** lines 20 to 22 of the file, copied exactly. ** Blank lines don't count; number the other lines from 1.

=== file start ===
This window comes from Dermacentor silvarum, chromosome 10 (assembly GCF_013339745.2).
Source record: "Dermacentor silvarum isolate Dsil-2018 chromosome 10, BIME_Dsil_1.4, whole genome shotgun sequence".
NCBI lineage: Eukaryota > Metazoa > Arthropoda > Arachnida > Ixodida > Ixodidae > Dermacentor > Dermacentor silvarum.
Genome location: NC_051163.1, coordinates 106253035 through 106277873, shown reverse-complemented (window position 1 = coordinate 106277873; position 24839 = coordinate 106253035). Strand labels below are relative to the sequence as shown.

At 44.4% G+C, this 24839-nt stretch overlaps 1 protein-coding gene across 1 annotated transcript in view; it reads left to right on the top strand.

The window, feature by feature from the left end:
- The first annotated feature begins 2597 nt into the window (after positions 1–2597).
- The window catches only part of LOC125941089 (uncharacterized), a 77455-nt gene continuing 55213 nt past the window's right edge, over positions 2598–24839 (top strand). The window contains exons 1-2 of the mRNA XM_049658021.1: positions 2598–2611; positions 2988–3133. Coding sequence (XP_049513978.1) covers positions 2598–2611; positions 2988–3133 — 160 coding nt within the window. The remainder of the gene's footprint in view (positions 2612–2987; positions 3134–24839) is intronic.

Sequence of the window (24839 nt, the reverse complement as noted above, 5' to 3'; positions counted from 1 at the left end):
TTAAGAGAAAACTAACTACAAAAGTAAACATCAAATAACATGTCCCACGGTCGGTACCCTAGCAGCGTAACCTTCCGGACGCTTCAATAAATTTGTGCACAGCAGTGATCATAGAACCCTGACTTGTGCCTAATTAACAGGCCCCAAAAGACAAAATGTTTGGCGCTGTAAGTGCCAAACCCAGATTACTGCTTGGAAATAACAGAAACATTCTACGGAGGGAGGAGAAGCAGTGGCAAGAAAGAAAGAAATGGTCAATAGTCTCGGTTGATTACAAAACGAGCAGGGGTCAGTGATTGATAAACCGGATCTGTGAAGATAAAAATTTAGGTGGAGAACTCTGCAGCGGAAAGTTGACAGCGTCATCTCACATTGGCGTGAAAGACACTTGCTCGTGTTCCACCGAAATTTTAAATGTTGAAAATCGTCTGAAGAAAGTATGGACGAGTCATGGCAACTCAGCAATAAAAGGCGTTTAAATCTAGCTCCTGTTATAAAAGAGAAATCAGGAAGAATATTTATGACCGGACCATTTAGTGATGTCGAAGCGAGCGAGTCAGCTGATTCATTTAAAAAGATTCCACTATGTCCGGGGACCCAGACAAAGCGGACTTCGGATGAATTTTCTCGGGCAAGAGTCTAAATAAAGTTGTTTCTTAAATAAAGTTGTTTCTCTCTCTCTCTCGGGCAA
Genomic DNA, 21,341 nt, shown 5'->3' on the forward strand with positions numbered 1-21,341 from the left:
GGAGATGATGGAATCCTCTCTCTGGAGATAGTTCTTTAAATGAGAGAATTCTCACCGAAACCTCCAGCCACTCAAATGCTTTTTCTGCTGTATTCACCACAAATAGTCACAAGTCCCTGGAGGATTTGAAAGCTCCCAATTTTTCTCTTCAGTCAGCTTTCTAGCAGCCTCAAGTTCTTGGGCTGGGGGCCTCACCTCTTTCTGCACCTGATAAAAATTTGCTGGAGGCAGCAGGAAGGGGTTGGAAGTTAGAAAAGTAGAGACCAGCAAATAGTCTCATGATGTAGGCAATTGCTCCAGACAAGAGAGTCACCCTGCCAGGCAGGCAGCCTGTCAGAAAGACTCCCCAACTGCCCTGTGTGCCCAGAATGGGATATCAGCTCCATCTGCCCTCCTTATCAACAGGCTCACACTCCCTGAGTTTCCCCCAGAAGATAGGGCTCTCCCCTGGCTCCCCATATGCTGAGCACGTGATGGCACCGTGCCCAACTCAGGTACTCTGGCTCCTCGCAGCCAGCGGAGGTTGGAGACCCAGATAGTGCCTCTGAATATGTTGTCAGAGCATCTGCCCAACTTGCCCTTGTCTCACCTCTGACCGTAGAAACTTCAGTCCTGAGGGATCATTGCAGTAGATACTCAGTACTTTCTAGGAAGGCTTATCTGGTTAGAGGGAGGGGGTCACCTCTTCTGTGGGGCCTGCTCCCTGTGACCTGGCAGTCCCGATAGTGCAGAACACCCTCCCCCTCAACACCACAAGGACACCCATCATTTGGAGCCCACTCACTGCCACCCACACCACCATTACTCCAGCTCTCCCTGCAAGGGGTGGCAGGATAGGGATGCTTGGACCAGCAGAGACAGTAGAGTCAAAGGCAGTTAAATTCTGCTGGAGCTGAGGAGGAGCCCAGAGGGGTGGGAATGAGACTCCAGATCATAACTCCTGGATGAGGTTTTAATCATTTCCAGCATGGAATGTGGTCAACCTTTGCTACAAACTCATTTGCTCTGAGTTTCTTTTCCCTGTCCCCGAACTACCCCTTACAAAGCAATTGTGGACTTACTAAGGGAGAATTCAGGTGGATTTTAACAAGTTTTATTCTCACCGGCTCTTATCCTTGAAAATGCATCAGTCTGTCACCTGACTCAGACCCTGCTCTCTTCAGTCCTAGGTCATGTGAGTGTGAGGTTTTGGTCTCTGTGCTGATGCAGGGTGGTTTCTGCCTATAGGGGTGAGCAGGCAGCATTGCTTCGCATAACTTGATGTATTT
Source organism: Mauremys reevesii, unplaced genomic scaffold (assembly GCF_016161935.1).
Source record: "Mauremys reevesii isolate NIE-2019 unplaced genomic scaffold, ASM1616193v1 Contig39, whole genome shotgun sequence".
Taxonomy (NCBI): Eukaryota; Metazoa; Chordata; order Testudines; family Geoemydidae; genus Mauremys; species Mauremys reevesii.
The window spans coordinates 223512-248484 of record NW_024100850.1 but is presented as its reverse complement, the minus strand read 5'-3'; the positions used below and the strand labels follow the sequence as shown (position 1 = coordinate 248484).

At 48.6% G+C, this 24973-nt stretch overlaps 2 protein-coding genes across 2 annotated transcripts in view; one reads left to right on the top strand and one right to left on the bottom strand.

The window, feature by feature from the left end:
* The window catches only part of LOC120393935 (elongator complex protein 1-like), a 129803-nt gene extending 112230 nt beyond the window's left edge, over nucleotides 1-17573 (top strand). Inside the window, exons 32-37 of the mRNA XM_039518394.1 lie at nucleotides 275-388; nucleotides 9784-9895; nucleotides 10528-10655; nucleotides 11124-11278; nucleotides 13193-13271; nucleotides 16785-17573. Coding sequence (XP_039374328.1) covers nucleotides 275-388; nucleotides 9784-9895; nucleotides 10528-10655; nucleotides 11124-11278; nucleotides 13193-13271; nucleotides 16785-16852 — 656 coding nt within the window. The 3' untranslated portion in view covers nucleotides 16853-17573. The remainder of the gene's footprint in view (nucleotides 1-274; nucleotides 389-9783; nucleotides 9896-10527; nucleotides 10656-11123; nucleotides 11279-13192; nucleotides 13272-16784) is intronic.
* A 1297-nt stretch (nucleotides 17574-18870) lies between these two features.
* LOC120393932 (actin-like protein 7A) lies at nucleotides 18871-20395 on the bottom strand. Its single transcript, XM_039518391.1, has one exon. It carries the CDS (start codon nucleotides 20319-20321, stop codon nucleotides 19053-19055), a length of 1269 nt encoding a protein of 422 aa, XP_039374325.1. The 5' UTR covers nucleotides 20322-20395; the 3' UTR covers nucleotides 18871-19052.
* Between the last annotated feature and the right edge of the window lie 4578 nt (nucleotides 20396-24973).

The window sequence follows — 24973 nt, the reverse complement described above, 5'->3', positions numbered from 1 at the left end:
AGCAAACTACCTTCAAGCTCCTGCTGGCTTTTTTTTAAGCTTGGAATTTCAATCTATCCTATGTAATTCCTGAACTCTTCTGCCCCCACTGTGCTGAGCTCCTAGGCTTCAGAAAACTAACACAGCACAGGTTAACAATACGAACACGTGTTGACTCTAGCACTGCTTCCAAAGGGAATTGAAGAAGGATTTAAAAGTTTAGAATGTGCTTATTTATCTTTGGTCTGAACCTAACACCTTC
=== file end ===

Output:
* A 1297-nt stretch (nucleotides 17574-18870) lies between these two features.
* LOC120393932 (actin-like protein 7A) lies at nucleotides 18871-20395 on the bottom strand. Its single transcript, XM_039518391.1, has one exon. It carries the CDS (start codon nucleotides 20319-20321, stop codon nucleotides 19053-19055), a length of 1269 nt encoding a protein of 422 aa, XP_039374325.1. The 5' UTR covers nucleotides 20322-20395; the 3' UTR covers nucleotides 18871-19052.
* Between the last annotated feature and the right edge of the window lie 4578 nt (nucleotides 20396-24973).